After a lot of resistance, now finally I have been watching all the seasons of the American sit-com ‘Friends’. I have only been able to reach through the midway of season 3 right now. Episodes dating back to 1994 and 1995 have explicitly talked about the gay themes many times and at all times (whether it be Chandler being described as someone who ‘looks’ gay or Carol’s relation with Susanne) the context has been something funny which in a way or other shows the thinking that we have about this particular community of the society. Why I am talking about Friends right now is that it is not only in our country where the wrong portrayal is done, it is in fact, a universally accepted phenomenon!

Last night I was having a conversation with a college friend of mine who has recently worked on a documentary about the LGBT community in India. She told me regarding her conversations with real gay and transgender people in Kolkata. ‘It is just respect and acceptance that they expect’, she told me. ‘They were nice people to be around. I, as a girl, didn’t feel insecure at all when I was with those guys.’ When I told her about the angle I wanted to put in for this entry, she clarified more stuff, ‘To generalise the fact that gay people are desperate for a physical relation would be wrong. Yeah, there are some like that, but I guess, even the normal ‘heterosexuals’ have these kinds of people. Why else would we be having so many cases of rape every other day? It is just that what a man does to a woman is considered within social boundaries, but what a man does to another man, is not.’ Well, if we think about the ‘rape’ point, I don’t think we have ever heard news saying a man raped another man, have we?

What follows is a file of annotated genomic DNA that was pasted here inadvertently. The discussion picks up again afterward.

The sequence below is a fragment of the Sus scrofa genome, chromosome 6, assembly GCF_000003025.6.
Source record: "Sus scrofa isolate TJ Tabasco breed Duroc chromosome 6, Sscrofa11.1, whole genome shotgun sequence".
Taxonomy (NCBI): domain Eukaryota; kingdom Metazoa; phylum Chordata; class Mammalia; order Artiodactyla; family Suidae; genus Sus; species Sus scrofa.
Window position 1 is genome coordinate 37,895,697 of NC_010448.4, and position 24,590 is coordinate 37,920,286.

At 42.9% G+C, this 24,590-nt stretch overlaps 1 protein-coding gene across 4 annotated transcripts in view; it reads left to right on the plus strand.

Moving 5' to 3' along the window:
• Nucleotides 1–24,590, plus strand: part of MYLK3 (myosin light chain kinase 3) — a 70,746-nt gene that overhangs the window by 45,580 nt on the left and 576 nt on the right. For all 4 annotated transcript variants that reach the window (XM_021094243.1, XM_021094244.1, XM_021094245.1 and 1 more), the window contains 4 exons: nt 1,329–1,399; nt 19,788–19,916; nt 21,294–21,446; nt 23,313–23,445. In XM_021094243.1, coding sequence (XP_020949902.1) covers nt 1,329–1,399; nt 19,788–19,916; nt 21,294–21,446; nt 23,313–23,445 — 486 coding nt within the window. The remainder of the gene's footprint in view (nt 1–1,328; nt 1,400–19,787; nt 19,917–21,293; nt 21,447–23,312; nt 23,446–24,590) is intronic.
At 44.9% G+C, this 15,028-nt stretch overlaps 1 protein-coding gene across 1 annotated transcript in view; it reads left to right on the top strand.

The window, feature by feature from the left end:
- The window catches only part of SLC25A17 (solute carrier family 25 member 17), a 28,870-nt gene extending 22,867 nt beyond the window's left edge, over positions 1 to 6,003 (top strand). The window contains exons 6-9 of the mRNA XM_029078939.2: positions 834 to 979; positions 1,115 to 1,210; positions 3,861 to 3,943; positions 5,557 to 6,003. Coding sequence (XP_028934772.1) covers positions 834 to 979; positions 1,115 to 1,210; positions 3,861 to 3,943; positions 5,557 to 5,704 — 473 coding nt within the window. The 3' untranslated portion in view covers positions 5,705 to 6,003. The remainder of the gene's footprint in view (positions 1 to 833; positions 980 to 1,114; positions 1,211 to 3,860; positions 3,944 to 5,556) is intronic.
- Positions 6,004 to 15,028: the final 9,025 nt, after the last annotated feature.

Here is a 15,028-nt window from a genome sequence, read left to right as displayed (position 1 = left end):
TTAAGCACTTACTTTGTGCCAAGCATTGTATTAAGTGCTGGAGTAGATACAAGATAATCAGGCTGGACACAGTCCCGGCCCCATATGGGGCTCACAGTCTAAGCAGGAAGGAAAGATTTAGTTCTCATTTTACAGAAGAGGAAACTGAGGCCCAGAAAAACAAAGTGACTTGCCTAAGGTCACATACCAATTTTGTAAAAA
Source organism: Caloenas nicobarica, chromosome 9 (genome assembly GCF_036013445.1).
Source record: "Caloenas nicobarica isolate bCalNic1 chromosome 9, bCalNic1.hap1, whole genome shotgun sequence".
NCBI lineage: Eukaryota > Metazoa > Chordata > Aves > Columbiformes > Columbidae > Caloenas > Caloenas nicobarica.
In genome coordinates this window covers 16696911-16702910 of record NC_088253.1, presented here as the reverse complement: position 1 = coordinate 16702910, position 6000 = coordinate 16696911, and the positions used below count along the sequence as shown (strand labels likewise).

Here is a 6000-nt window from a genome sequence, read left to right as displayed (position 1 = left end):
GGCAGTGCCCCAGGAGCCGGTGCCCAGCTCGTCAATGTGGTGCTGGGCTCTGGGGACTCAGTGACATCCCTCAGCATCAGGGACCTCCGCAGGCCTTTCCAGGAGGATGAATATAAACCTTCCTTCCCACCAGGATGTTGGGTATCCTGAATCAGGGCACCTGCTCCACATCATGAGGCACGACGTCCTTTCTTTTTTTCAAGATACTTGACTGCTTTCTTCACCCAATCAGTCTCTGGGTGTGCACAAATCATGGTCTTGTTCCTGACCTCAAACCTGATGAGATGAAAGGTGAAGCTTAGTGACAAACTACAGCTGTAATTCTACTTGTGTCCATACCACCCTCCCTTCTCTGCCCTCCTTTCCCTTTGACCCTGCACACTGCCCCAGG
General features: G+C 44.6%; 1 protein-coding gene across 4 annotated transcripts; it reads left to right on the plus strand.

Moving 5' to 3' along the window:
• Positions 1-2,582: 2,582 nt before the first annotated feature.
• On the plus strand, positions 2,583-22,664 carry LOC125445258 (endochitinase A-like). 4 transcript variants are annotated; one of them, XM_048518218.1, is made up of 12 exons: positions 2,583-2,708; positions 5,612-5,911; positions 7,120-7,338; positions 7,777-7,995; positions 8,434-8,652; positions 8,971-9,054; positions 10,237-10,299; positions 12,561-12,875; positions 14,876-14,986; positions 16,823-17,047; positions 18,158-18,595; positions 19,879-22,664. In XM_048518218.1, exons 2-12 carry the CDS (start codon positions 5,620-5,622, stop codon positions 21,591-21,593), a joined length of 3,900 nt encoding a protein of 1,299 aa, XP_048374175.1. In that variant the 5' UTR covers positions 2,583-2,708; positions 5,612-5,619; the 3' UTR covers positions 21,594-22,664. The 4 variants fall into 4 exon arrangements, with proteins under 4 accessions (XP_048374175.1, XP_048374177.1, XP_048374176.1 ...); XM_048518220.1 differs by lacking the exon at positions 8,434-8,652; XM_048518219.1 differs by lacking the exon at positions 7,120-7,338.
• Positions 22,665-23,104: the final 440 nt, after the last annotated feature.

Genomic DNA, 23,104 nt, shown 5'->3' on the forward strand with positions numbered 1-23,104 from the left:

The ‘not-so-normal’ people are after all just normal men and women who have a different sexual preference and can do nothing about it. Nobody accepts them to be ‘normal’, and eventually they have to bend into the society’s so-called ‘rules’, hiding their true identity just to face acceptance by friends and family. Probably even they can fall in love like we do, have fun in life the way we expect to have, and lead a life as normal as we do. (Btw, did you notice that while reading this last sentence, you understood the term ‘we’ to be all people minus the LGBT community? If yes, then I think that’s the biggest live proof we have saying that there is indeed a discrimination that we make against them. Isn’t it?)

(I don’t know why I am feeling right now that this blog entry has become more of ‘preachy’ kind and not the usual fun stuff I write and hence, it is losing its value, is it?)

Before I end this entry and you keep wondering why I have written all this stuff supporting the gay community when I have myself faced a situation which was unwelcome, let me tell you: I have a good friend who is gay and has been open about it for some time now. Although I haven’t talked to him in months, I have been aware of the problems he has faced as part of living in a hostel and people accidentally finding out about his sexuality. With this and the recent incidents in mind, I thought giving this topic a shot might actually work out for the present situation.

It is 7.20 PM of the 10th of April already and for the third time in a row the last few hours are left when I am writing a blog entry for a contest. With over many hours spent on this entry, I think it’s time for me to conclude now. This entry has been written for the Stayfree- Timefor Change contest on IndiBlogger.

If it was the disclaimer which made sure you read this entry till the end, then I would exclaim- Yes! Mission successfully accomplished! :D